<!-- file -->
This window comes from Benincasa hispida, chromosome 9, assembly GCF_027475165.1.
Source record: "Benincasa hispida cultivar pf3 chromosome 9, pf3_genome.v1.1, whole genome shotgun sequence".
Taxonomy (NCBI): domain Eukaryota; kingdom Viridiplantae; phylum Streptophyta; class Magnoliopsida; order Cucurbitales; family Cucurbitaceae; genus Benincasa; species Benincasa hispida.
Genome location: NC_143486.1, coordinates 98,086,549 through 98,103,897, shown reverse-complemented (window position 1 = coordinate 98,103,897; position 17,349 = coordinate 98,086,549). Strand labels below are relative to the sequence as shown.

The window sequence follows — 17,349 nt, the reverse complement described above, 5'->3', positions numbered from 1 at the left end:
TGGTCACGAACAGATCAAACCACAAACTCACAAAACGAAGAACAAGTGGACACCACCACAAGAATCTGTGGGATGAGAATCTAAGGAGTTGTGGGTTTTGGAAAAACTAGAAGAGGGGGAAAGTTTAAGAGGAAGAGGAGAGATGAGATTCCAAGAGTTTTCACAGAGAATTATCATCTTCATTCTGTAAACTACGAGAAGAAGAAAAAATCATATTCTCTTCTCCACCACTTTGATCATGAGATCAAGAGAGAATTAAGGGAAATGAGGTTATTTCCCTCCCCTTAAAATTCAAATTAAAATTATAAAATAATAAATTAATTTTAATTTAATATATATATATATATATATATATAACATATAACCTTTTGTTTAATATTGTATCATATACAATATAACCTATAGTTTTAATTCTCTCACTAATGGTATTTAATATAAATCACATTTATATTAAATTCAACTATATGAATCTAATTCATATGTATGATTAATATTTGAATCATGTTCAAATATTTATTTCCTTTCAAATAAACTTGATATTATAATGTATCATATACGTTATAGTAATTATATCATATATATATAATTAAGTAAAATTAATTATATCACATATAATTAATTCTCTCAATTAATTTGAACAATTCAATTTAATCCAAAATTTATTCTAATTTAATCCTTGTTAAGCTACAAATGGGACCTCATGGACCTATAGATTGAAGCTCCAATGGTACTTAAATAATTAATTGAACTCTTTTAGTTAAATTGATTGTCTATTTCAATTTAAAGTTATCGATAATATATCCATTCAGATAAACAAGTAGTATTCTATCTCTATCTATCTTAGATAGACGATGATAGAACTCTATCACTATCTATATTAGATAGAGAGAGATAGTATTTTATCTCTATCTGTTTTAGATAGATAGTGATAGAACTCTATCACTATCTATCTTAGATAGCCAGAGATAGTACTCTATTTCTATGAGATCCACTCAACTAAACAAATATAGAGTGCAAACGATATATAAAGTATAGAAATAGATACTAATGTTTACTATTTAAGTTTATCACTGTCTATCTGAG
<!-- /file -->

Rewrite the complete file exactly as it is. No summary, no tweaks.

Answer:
This window comes from Benincasa hispida, chromosome 9, assembly GCF_027475165.1.
Source record: "Benincasa hispida cultivar pf3 chromosome 9, pf3_genome.v1.1, whole genome shotgun sequence".
Taxonomy (NCBI): domain Eukaryota; kingdom Viridiplantae; phylum Streptophyta; class Magnoliopsida; order Cucurbitales; family Cucurbitaceae; genus Benincasa; species Benincasa hispida.
Genome location: NC_143486.1, coordinates 98,086,549 through 98,103,897, shown reverse-complemented (window position 1 = coordinate 98,103,897; position 17,349 = coordinate 98,086,549). Strand labels below are relative to the sequence as shown.

The window sequence follows — 17,349 nt, the reverse complement described above, 5'->3', positions numbered from 1 at the left end:
TGGTCACGAACAGATCAAACCACAAACTCACAAAACGAAGAACAAGTGGACACCACCACAAGAATCTGTGGGATGAGAATCTAAGGAGTTGTGGGTTTTGGAAAAACTAGAAGAGGGGGAAAGTTTAAGAGGAAGAGGAGAGATGAGATTCCAAGAGTTTTCACAGAGAATTATCATCTTCATTCTGTAAACTACGAGAAGAAGAAAAAATCATATTCTCTTCTCCACCACTTTGATCATGAGATCAAGAGAGAATTAAGGGAAATGAGGTTATTTCCCTCCCCTTAAAATTCAAATTAAAATTATAAAATAATAAATTAATTTTAATTTAATATATATATATATATATATATATAACATATAACCTTTTGTTTAATATTGTATCATATACAATATAACCTATAGTTTTAATTCTCTCACTAATGGTATTTAATATAAATCACATTTATATTAAATTCAACTATATGAATCTAATTCATATGTATGATTAATATTTGAATCATGTTCAAATATTTATTTCCTTTCAAATAAACTTGATATTATAATGTATCATATACGTTATAGTAATTATATCATATATATATAATTAAGTAAAATTAATTATATCACATATAATTAATTCTCTCAATTAATTTGAACAATTCAATTTAATCCAAAATTTATTCTAATTTAATCCTTGTTAAGCTACAAATGGGACCTCATGGACCTATAGATTGAAGCTCCAATGGTACTTAAATAATTAATTGAACTCTTTTAGTTAAATTGATTGTCTATTTCAATTTAAAGTTATCGATAATATATCCATTCAGATAAACAAGTAGTATTCTATCTCTATCTATCTTAGATAGACGATGATAGAACTCTATCACTATCTATATTAGATAGAGAGAGATAGTATTTTATCTCTATCTGTTTTAGATAGATAGTGATAGAACTCTATCACTATCTATCTTAGATAGCCAGAGATAGTACTCTATTTCTATGAGATCCACTCAACTAAACAAATATAGAGTGCAAACGATATATAAAGTATAGAAATAGATACTAATGTTTACTATTTAAGTTTATCACTGTCTATCTGAG